From the prototype vault built at MIT in January to the exhibition vault built at the Cooper-Hewitt, the most significant difference is the brick itself. Our tremendous gratitude goes out to James Kolodziey and Charles Taylor at Green Leaf Brick and Taylor Clay Products; they have been instrumental in stepping up the manufacture of this highly custom-produced material to meet our construction deadline. I have learned a great deal about the efficiency of manufacture in the industry, by coming to understand what it takes for a brick plant to clean the lines of production of a mass produced brick in order to push through a small production run. It must be akin to heard-farming really, for a plant manager to get as many of one type into a sequence as possible, to keep the ‘down-time’ of cleaning and set-up between manufacturing runs from eating the costs of production. Our team at Green Leaf and Taylor have taken considerable pains in the name of productivity for this vault to be built, and we hope very much that this will pay forward for them in some way.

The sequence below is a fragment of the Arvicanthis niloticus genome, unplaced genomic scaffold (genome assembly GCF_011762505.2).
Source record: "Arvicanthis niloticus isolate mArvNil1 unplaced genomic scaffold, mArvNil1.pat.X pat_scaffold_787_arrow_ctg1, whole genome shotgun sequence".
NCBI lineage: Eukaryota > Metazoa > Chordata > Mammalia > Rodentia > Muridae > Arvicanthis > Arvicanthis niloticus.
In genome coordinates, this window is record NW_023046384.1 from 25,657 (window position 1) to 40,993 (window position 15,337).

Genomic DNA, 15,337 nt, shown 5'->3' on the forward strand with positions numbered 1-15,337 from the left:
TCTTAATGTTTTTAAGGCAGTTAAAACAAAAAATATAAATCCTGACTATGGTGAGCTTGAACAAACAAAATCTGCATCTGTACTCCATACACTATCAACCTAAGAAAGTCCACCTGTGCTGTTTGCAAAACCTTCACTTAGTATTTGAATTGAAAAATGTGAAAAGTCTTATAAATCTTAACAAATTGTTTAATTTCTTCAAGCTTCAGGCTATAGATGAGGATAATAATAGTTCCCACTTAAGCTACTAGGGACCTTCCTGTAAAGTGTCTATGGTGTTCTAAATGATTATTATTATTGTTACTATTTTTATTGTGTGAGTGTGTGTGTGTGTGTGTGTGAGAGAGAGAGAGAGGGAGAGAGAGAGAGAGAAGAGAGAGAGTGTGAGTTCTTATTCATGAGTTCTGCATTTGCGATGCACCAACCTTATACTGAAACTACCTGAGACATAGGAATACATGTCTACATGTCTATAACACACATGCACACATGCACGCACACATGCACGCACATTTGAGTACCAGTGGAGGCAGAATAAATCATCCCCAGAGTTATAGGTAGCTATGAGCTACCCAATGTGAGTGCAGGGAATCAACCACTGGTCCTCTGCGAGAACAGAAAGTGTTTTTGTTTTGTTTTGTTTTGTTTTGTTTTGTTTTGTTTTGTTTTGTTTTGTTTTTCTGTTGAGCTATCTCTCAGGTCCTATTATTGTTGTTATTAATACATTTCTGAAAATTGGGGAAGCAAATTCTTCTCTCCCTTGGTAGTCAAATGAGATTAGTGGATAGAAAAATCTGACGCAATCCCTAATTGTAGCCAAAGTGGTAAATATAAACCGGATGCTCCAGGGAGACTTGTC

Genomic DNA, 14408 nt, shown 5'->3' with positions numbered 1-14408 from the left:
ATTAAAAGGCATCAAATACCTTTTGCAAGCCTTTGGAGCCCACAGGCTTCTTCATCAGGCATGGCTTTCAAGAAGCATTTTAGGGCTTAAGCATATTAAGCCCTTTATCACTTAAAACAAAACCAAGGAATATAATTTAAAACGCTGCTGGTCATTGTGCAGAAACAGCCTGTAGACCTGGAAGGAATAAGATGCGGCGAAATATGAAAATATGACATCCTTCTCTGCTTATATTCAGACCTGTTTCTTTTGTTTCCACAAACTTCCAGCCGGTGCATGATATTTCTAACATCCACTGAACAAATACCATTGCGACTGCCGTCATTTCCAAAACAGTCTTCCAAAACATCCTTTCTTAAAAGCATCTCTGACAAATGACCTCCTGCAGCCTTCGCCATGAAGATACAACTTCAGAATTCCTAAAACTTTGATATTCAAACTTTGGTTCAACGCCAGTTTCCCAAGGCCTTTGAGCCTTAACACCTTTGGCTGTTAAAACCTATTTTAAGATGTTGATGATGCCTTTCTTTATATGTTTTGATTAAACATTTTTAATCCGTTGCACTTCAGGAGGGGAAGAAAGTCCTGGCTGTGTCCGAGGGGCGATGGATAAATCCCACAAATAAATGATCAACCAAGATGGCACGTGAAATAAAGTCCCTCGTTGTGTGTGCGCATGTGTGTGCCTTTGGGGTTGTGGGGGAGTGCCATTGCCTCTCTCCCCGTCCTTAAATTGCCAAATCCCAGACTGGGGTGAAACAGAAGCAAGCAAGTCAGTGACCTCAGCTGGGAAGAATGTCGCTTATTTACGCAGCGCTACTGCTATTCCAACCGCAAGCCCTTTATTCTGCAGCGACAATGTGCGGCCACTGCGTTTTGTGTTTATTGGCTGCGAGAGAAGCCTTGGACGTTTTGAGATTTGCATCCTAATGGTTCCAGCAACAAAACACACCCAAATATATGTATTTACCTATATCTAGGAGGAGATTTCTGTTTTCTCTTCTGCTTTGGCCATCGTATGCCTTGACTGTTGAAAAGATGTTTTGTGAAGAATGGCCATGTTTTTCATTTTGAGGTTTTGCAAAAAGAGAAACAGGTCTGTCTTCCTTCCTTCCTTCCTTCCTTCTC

Green Leaf brick is a 100% post-consumer and post-industrial recycled material composed of:
30% processed sewage wastes
byproducts of open pit-mining operations
virgin ceramic scrap slated for landfill
industrial dust filtration contents
among other things…
The clay engineering of these bricks is extraordinary, and its engineer, Steve Blankenbeker, has demonstrated that this brick is part of a long tradition in scientific innovation of conventional, industrially produced brick and experimental sustainable production methods. Through Steve, I have come to know the incredible culture of brick production, which ultimately crosses over into the terrain of geology and material science.
It has been a great pleasure to work with these bricks – and I do not intend to be hyperbolic here. The perfect regularity of GL bricks make them very predictable in terms of how they behave in the vault construction – and perhaps contradicts one’s preconceptions of so called recycled products. Their heft – well, this somewhat underscores their being composed of 30% shit! I assure you, we have had many-a-person inquisitively smell them – but one is hardly likely to get a whiff of anything after being fired above 1,900 degrees!